Your dental regime may be the last thing you thought would have an impact on the environment, but sadly, most fundamental dental care products affect your plastic footprint drastically over your lifespan. Toothpaste tubes, toothbrushes, floss, and mouthwash bottles all eventually end up in the trash, unable to be recycled due to contamination.
In terms of the direct environmental impact of dental products, many run-of-the-mill toothpastes contain substances that can potentially be harmful to the environment. Potassium Nitrate; a registered pesticide; Triclosan, an anti-fungal/antibacterial agent; and a host of artificial flavors and sweeteners are all examples of dental ingredients that can harm aquatic ecosystems due to the sheer scale of toothpaste spat back into the waterways.
While the chemical impacts are disputable, it cannot be argued that the packaging and materials of our dental products have an effect on the environment. Here are some examples of some more environmentally-conscious dental products:
Georganics Natural Toothpaste
Coming in a fully recyclable glass jar with a metal lid, this natural toothpaste is free from toxic chemicals packed with natural oils and flavored with English peppermint. Available for $9 from Georganics.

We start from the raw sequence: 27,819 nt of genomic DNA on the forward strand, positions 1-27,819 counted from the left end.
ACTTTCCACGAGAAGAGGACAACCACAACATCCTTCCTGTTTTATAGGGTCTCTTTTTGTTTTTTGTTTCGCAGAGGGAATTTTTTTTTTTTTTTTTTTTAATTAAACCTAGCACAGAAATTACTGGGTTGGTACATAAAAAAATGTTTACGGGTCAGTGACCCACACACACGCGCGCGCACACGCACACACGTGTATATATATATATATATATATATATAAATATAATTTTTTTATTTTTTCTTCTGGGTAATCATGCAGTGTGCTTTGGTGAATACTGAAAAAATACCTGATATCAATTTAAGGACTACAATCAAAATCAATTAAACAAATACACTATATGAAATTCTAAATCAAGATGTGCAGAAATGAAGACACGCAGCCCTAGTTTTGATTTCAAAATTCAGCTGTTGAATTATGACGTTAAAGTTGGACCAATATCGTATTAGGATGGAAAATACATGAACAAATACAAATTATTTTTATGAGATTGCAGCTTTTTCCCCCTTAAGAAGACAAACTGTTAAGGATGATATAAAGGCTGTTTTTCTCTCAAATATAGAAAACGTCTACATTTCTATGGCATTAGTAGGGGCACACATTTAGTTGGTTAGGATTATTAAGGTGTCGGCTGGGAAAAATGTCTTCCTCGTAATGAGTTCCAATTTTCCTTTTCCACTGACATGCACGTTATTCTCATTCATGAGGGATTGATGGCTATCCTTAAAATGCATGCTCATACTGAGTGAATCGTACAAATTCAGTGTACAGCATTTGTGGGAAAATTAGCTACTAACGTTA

Mothers Vault Bamboo Toothbrush – These toothbrushes are completely recyclable/compostable and last up to one month. Available for $6.99 from Amazon.
Georganics Mouthwash Tablets
These handy tablets come in zero-waste recyclable packaging. Simply drop in a small measure of water to create a dose of mouthwash. Made from 100% natural ingredients, these tablets are a great alternative to commercial mouthwashes. Available from Amazon from $15.
It is also worth considering your consumption of disposable packaging and single-use plastics in terms of your toiletries and cosmetic products. Take hand soap for example. Many bars of soap come in a plastic wrapper, inside a paper box that’s wrapped with film or plastic. Other soaps come in non-recyclable plastic dispensers. There is simply no need. The simple solution for this is to buy natural soap that’s packaged in a simple, paper wrap or box, or nothing at all, like the Lush soap featured above.
The same goes for shampoos, moisturizers, shower gels (the list goes on), but the concept remains the same. Here are some further examples of more eco-friendly toiletries:
Haeckels exfoliating seaweed bar is a 100% organic natural vegetable-based soap bar that uses crushed peppercorns and coriander seeds to exfoliate your skin. This nifty little bar also comes in plastic free, recyclable cardboard packaging and is free from any synthetic fragrances. Available for $5 from Goodhood.